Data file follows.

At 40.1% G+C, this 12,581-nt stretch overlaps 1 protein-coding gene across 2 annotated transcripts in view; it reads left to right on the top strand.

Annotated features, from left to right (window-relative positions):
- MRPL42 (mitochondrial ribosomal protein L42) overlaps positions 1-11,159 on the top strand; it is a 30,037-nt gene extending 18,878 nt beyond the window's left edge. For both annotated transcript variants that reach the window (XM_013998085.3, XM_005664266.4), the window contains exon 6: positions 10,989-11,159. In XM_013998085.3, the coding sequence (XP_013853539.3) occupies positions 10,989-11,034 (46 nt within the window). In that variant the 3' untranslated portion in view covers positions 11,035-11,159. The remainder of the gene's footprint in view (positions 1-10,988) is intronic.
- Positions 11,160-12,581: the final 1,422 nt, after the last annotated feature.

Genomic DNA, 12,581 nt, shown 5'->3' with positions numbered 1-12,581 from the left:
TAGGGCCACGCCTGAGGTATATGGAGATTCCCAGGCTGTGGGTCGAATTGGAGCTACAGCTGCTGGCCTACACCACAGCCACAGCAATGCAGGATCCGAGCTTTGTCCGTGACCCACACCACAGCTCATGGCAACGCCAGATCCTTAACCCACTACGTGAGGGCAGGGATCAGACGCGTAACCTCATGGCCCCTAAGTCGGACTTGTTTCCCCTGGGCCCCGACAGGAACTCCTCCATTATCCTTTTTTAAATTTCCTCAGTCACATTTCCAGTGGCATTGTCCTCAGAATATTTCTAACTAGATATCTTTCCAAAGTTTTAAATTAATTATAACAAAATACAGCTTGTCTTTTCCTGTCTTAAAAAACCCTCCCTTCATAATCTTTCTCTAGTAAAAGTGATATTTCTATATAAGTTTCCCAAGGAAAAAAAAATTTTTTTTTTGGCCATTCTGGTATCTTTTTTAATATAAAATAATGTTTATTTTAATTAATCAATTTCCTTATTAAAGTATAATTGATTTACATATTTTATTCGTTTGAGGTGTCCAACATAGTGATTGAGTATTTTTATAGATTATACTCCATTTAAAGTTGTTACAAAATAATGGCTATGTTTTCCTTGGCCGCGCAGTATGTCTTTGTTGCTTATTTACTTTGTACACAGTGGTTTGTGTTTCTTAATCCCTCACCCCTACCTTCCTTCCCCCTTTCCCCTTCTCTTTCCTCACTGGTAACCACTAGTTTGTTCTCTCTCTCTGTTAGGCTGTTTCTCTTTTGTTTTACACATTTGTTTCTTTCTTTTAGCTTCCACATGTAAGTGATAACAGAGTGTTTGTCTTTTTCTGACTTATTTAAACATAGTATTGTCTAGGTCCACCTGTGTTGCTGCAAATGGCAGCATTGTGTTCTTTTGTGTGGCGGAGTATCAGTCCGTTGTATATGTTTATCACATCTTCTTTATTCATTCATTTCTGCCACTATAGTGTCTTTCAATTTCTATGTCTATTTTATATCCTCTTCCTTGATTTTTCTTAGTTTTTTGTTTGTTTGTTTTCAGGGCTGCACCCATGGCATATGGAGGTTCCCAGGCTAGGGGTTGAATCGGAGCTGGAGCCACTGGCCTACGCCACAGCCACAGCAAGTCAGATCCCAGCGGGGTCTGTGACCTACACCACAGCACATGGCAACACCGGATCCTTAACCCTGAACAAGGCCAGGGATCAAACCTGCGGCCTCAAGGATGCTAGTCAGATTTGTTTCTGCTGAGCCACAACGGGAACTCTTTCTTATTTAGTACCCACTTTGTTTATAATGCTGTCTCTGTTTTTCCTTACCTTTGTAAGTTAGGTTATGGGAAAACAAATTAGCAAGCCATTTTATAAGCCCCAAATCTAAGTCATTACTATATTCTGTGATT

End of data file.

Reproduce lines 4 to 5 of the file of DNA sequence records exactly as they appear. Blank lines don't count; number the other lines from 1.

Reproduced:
- Positions 11,160-12,581: the final 1,422 nt, after the last annotated feature.

Genomic DNA, 12,581 nt, shown 5'->3' with positions numbered 1-12,581 from the left: